For God so loved the world that he gave his one and only Son, that whoever believes in him shall not perish but have eternal life.  For God did not send his Son into the world to condemn the world, but to save the world through him.”

Genuine Christians aspire to be the person God desires them to be.  How do they know what looks like?

It looks like Jesus.  


God, grant me the serenity
to accept the people I cannot change,
which is pretty much everyone,
since I’m clearly not you, God.
At least not the last time I checked.

And while you’re at it, God,
please give me the courage
to change what I need to change about myself,
which is frankly a lot, since, once again,
I’m not you, which means I’m not perfect.
It’s better for me to focus on changing myself
than to worry about changing other people,
who, as you’ll no doubt remember me saying,
I can’t change anyway.

Finally, give me the wisdom to just shut up
whenever I think that I’m clearly smarter
than everyone else in the room,
that no one knows what they’re talking about except me,
or that I alone have all the answers.

Basically, God,
grant me the wisdom
to remember that I’m
not you.

Amen

Resposted from THE JESUIT POST   I believe James Martin, SJ is the author;

theological-loveBY STEVE DUNN

One of the great scandals of contemporary Christianity is what Craig Groeschel calls “Christian Atheism.” This is where we say we believe something and then live like we do not believe it. The lawyer of Luke 10:25-28 stands up and asks the quintessential question of a seeker, “Teacher,” he asked, “what must I do to inherit eternal life?” At the end of the chain of discussion Jesus leads the man to the answer. “Love the Lord your God with all your heart and with all your soul and with all your strength and with all your mind’; and, ‘Love your neighbor as yourself.’ In fact, Jesus punctuates it with, “Do this and you shall live.”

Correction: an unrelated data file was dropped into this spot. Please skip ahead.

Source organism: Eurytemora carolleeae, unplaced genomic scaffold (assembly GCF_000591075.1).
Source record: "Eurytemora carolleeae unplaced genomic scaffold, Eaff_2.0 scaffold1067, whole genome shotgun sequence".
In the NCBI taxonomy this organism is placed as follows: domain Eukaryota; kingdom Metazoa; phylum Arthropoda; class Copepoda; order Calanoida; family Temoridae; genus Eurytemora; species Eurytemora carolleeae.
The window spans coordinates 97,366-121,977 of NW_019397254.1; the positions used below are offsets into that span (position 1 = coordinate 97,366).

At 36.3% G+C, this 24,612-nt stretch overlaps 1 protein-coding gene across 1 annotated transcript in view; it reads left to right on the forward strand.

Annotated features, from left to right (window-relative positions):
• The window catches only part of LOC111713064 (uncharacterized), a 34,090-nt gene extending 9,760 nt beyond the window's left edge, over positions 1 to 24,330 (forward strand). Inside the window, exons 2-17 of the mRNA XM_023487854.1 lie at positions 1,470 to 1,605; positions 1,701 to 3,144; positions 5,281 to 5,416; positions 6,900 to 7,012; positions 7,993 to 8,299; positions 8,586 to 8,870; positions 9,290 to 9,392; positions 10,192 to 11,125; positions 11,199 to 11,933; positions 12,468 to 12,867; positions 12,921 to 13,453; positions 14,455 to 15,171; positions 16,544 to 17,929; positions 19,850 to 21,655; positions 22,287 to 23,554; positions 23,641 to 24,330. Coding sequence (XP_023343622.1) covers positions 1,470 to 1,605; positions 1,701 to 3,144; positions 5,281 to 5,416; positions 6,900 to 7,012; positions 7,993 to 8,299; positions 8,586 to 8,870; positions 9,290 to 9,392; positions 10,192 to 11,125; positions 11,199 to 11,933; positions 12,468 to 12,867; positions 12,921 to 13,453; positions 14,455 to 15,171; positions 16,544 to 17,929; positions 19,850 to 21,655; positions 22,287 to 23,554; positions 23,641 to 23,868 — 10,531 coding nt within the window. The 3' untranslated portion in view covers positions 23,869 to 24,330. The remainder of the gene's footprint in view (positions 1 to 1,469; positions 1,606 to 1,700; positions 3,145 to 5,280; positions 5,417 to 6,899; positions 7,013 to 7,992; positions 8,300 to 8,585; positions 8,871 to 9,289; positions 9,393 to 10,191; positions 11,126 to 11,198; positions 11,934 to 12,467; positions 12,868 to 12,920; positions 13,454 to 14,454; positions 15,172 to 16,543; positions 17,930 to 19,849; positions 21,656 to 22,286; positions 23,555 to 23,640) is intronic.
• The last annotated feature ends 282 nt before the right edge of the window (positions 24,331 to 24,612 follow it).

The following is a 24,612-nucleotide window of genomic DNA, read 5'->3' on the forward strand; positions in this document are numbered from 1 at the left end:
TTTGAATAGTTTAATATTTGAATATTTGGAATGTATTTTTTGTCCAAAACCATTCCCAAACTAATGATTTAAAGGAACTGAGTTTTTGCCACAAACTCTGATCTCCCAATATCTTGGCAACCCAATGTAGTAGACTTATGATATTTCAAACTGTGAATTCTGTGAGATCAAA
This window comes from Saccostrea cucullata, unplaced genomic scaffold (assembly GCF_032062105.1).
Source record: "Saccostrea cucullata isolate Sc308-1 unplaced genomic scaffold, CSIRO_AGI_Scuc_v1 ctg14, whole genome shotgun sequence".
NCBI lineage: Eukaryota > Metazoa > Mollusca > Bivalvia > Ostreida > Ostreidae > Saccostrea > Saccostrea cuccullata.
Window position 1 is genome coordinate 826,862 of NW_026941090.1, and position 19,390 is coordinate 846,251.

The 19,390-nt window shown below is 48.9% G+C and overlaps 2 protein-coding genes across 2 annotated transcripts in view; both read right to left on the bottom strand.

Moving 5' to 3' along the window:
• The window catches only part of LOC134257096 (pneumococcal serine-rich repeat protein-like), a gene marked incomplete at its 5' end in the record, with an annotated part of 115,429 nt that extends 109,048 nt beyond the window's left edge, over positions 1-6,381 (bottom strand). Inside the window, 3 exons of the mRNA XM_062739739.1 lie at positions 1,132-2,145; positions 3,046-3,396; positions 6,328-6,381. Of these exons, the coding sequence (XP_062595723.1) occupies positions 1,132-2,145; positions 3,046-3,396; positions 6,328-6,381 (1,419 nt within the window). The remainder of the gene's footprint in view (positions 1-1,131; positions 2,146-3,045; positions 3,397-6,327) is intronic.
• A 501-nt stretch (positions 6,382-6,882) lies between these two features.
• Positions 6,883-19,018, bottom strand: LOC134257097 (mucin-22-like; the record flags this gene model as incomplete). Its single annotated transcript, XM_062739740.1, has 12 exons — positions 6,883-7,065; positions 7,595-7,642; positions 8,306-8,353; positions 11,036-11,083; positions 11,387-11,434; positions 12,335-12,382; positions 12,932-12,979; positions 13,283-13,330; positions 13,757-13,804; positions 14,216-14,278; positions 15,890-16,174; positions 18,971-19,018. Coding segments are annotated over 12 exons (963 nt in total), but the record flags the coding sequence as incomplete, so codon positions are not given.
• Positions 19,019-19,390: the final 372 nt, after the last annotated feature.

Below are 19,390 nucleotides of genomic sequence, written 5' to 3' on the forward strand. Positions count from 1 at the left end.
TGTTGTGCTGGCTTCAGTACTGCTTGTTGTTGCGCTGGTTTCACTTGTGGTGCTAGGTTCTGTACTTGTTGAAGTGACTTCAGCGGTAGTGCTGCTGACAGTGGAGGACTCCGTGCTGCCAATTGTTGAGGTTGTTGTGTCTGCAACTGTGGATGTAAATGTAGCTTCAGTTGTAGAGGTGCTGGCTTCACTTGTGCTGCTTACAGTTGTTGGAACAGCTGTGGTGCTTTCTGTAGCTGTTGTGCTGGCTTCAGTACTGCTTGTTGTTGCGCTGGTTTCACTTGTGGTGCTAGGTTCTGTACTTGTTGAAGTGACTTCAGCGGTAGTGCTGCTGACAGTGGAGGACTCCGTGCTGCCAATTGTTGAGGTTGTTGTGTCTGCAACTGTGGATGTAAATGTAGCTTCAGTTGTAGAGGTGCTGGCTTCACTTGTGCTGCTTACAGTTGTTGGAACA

Even non-Christians know, and many practice, the latter half of that commandment. We call it the Golden Rule.

But for many persons, including many Christians, there is more intellectual assent than real life application. We know we should practice it, and we do … up to a point.

Up to the point when….

Demonstrating that love requires us to sacrifice a significant amount of time.

Loving them requires us to wade into the mess in which they find themselves living where we might get messy, too.

Loving them calls us to sacrifice something precious rather than what is convenient or superfluous.

Loving them demands us to see them as persons for whom Christ died rather than simply objects of our good works.

Loving them is met with rejection or contempt.

I am reminded that God loved a world where people were His enemies.

He loved a world that killed his prophets and dishonored His holiness.

He loved a world where people keep asking, no, demanding His help and then squandering the blessing.

He loved a world that He knew would crucify Jesus.

Love, genuine God-inspired and empowered love is unconditional and incarnational and sacrificial.

Any less is not really love. It is a counterfeit.